Stein filed written objections to the probation officer's calculation, stating only that "[t]here was absolutely no credible evidence to suggest [Stein]'s role in methamphetamine cooks involv[ed] this quantity." Stein presented no evidence at the sentencing hearing to support his objection. But the government presented the testimony of Detective Michael Ryan--the officer who took Kimes's and Clutts's statements. Ryan confirmed that their statements were consistent with the probation officer's report. He testified that Kimes's statement also was consistent with information he gathered through his investigation. In particular, Ryan said that Kimes provided details about Stein's attempt to steal anhydrous from a farm, and Kimes's description matched a sheriff's report of the incident. The district court found that Clutts's and Kimes's statements respectively showed that 320 and over 400 grams of methamphetamine were attributable to Stein as relevant conduct. It also found that Bruce's trial testimony showed that Stein was accountable for an additional 158 grams. Because the offense involved at least 500 grams of methamphetamine, but less than 1.5 kilograms, the court calculated a base offense level of 32. See U.S.S.G. § 2D1.1(c). Applying the base offense level against Stein's criminal history category, the court determined that the guidelines range was 151 to 188 months. But because Stein had a previous conviction for manufacturing methamphetamine, the court concluded that it was bound by the statutory minimum of 20 years. See 21 U.S.C. §§ 841(b)(1)(A); 851. Accordingly, the court sentenced Stein to 240 months' imprisonment. Stein argues that the district court erred in crediting the statements of Kimes, Clutts, and Bruce because their statements were unreliable. Stein has not specified what he thinks the appropriate calculation is, other to argue that it should be less than 500 grams--the threshold triggering the 20-year minimum. We review a district court's findings of relevant conduct, including its drug-quantity calculations, only for clear error. United States v. Artley, 489 F.3d 813, 821 (7th Cir. 2007). As an initial matter, we note that Stein introduced no evidence at sentencing to support his argument that Kimes's and Clutts's statements as reported in the PSR are insufficiently reliable. At sentencing the government has the burden "to prove the amount of drugs attributable to a defendant by a preponderance of the evidence." Artley, 489 F.3d at 821. But the district court may base its calculation on the PSR as long as its information is sufficiently reliable, and it is the defendant's burden to show that the PSR is unreliable. Id. at 821; United States v. Romero, 469 F.3d 1139, 1147 (7th Cir. 2006). Where a defendant does not provide any evidence that casts doubt on the PSR, the court may rely on it entirely. Artley, 489 F.3d at 821; United States v. Taylor, 72 F.3d 533, 547 (7th Cir. 1995). Here, Stein offered no evidence at all to support his contention that the PSR was
unreliable, nor did he even explain at sentencing why he thought it was unreliable. This failure alone is enough to doom Stein's appeal. But there is more. The statements as reported in the PSR bear "sufficient indicia of reliability" to support their "probable accuracy." See U.S.S.G. § 6A1.3(a); United States v. Wilson, 502 F.3d 718, 721-22 (7th Cir. 2007). Detective Ryan testified that the PSR accurately reported Kimes's and Clutts's statements. Stein complains that Ryan's testimony is hearsay, but that is a non-starter; a sentencing court "clearly errs by considering hearsay evidence only if the evidence was devoid of any indicia of reliability." United States v. Sanchez, No. 06-3852, 2007 WL 3036808, at *5 (7th Cir. Oct. 19, 2007). The record contains substantial corroboration for Kimes's statements. For example, Ryan confirmed that Kimes's description of Stein's attempt to steal anhydrous is consistent with an independent sheriff's report describing the incident. Numerous trial witnesses confirmed Kimes's statement that Stein was a frequent producer of methamphetamine, and one witness confirmed that Kimes was helping Stein cook methamphetamine. Moreover, Clutts, Bruce, and two other witnesses corroborated Kimes's report that Stein produced amounts near the range of 15 to 18 grams of methamphetamine during each cooking session. Stein tries to cast doubt on Kimes's statements by labeling them "implausible" and by pointing out that Kimes did not specify that he cooked methamphetamine with Stein during the period charged in the indictment. But Kimes said that he met Stein during the three or four months leading up to his May 2004 interview, so the interactions he described must have occurred within the relevant period. And he has not explained why it was implausible for Stein to produce upward of 500 grams of methamphetamine in a three- to four-month period when several witnesses testified that he had many people gathering pseudoephedrine pills and other precursors for him. Because Kimes saw Stein with more than 500 grams of methamphetamine, his statement alone is enough to trigger the 20-year mandatory minimum. See 21 U.S.C. § 841(b)(1)(A). Stein nonetheless mounts a cursory challenge to the district court's decision to credit Clutts's statement and Bruce's testimony, which, according to him, lack clarity. But both Clutts and Bruce gave enough detail for the court to conclude that they were telling the truth. Clutts specified--both in his statement to Ryan and in his trial testimony--that he cooked methamphetamine with Stein around 20 times during two different time periods before and after their 2004 arrest. Several trial witnesses confirmed that Clutts and Stein cooked methamphetamine together. Bruce specified that he met Stein around November 2003, and he said that each time they cooked methamphetamine together they did so at a residence "on Giant City blacktop" that Stein shared with someone named Randy Runion. Stein simply has not articulated a persuasive reason why we would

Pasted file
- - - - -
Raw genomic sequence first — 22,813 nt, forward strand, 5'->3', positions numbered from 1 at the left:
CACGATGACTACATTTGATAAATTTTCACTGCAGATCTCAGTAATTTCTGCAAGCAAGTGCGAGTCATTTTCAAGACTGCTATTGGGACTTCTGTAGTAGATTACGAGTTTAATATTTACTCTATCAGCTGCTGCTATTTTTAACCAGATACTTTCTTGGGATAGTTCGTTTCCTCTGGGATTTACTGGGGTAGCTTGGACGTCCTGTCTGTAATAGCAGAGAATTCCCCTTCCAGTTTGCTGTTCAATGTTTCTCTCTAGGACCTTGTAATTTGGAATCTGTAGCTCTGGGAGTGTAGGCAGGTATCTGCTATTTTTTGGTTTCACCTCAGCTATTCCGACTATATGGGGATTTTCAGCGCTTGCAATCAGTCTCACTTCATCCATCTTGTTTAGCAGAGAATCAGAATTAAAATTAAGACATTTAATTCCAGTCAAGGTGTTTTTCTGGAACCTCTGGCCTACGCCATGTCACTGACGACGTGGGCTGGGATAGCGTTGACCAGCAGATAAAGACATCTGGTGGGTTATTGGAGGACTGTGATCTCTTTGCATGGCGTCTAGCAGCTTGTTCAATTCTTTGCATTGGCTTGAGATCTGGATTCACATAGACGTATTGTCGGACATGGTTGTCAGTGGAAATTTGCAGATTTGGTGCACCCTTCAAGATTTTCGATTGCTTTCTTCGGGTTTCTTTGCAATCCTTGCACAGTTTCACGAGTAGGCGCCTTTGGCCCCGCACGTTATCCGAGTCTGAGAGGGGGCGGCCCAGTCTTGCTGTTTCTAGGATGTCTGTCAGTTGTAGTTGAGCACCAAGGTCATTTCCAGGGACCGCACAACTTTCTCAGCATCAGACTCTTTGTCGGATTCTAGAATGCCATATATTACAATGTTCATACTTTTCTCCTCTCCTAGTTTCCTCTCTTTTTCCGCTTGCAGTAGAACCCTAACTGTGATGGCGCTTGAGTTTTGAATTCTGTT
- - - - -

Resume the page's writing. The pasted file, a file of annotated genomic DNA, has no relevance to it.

second-guess the district court's decision to credit Clutts's and Bruce's testimony. See United States v. White, 360 F.3d 718, 720 (7th Cir. 2004). For these reasons, the judgment of the district court is AFFIRMED.